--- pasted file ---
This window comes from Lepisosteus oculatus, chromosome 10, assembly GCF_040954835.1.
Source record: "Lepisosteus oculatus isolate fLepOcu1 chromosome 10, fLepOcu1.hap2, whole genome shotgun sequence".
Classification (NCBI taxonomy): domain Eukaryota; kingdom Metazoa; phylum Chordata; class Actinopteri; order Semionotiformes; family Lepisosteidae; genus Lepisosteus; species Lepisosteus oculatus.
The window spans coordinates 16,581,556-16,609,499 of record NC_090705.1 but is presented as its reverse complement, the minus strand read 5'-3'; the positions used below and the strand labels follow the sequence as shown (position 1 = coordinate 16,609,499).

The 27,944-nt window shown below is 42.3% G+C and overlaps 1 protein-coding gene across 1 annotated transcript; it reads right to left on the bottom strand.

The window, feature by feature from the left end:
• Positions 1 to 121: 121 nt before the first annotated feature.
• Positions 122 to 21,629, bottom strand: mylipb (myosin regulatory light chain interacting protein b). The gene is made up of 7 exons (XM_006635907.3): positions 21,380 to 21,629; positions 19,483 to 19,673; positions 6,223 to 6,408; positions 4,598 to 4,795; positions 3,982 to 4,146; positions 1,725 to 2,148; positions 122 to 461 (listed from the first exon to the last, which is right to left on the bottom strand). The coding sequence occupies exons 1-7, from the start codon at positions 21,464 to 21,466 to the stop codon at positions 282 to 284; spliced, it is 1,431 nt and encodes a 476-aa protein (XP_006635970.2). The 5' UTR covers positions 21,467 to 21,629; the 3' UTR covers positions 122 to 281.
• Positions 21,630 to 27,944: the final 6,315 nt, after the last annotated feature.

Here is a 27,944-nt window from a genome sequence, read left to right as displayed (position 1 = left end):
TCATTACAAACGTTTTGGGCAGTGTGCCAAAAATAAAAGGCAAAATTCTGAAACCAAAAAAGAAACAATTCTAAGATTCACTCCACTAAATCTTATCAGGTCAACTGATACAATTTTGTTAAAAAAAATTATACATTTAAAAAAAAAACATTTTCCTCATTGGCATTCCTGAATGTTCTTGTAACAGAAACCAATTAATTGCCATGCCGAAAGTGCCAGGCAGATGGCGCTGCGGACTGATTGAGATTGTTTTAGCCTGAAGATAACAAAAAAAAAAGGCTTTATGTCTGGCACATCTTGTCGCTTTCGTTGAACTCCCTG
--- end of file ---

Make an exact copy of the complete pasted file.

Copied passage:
This window comes from Lepisosteus oculatus, chromosome 10, assembly GCF_040954835.1.
Source record: "Lepisosteus oculatus isolate fLepOcu1 chromosome 10, fLepOcu1.hap2, whole genome shotgun sequence".
Classification (NCBI taxonomy): domain Eukaryota; kingdom Metazoa; phylum Chordata; class Actinopteri; order Semionotiformes; family Lepisosteidae; genus Lepisosteus; species Lepisosteus oculatus.
The window spans coordinates 16,581,556-16,609,499 of record NC_090705.1 but is presented as its reverse complement, the minus strand read 5'-3'; the positions used below and the strand labels follow the sequence as shown (position 1 = coordinate 16,609,499).

The 27,944-nt window shown below is 42.3% G+C and overlaps 1 protein-coding gene across 1 annotated transcript; it reads right to left on the bottom strand.

The window, feature by feature from the left end:
• Positions 1 to 121: 121 nt before the first annotated feature.
• Positions 122 to 21,629, bottom strand: mylipb (myosin regulatory light chain interacting protein b). The gene is made up of 7 exons (XM_006635907.3): positions 21,380 to 21,629; positions 19,483 to 19,673; positions 6,223 to 6,408; positions 4,598 to 4,795; positions 3,982 to 4,146; positions 1,725 to 2,148; positions 122 to 461 (listed from the first exon to the last, which is right to left on the bottom strand). The coding sequence occupies exons 1-7, from the start codon at positions 21,464 to 21,466 to the stop codon at positions 282 to 284; spliced, it is 1,431 nt and encodes a 476-aa protein (XP_006635970.2). The 5' UTR covers positions 21,467 to 21,629; the 3' UTR covers positions 122 to 281.
• Positions 21,630 to 27,944: the final 6,315 nt, after the last annotated feature.

Here is a 27,944-nt window from a genome sequence, read left to right as displayed (position 1 = left end):
TCATTACAAACGTTTTGGGCAGTGTGCCAAAAATAAAAGGCAAAATTCTGAAACCAAAAAAGAAACAATTCTAAGATTCACTCCACTAAATCTTATCAGGTCAACTGATACAATTTTGTTAAAAAAAATTATACATTTAAAAAAAAAACATTTTCCTCATTGGCATTCCTGAATGTTCTTGTAACAGAAACCAATTAATTGCCATGCCGAAAGTGCCAGGCAGATGGCGCTGCGGACTGATTGAGATTGTTTTAGCCTGAAGATAACAAAAAAAAAAGGCTTTATGTCTGGCACATCTTGTCGCTTTCGTTGAACTCCCTG